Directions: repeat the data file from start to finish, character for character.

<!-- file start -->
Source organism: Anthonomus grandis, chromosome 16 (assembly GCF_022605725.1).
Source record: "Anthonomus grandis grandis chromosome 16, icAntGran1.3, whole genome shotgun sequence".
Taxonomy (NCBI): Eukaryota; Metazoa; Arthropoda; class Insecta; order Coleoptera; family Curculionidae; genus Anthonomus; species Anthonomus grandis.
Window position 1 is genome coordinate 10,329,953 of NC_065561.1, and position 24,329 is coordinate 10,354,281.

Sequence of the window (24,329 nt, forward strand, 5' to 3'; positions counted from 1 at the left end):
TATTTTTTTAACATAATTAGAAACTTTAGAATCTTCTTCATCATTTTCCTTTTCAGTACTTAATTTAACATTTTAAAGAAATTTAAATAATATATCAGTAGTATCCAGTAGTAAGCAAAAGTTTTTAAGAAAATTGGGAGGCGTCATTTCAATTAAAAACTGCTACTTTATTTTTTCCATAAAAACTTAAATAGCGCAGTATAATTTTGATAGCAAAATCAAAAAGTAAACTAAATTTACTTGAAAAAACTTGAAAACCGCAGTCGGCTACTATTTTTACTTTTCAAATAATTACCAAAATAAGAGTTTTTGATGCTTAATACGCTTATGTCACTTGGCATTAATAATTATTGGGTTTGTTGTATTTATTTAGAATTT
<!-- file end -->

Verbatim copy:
Source organism: Anthonomus grandis, chromosome 16 (assembly GCF_022605725.1).
Source record: "Anthonomus grandis grandis chromosome 16, icAntGran1.3, whole genome shotgun sequence".
Taxonomy (NCBI): Eukaryota; Metazoa; Arthropoda; class Insecta; order Coleoptera; family Curculionidae; genus Anthonomus; species Anthonomus grandis.
Window position 1 is genome coordinate 10,329,953 of NC_065561.1, and position 24,329 is coordinate 10,354,281.

Sequence of the window (24,329 nt, forward strand, 5' to 3'; positions counted from 1 at the left end):
TATTTTTTTAACATAATTAGAAACTTTAGAATCTTCTTCATCATTTTCCTTTTCAGTACTTAATTTAACATTTTAAAGAAATTTAAATAATATATCAGTAGTATCCAGTAGTAAGCAAAAGTTTTTAAGAAAATTGGGAGGCGTCATTTCAATTAAAAACTGCTACTTTATTTTTTCCATAAAAACTTAAATAGCGCAGTATAATTTTGATAGCAAAATCAAAAAGTAAACTAAATTTACTTGAAAAAACTTGAAAACCGCAGTCGGCTACTATTTTTACTTTTCAAATAATTACCAAAATAAGAGTTTTTGATGCTTAATACGCTTATGTCACTTGGCATTAATAATTATTGGGTTTGTTGTATTTATTTAGAATTT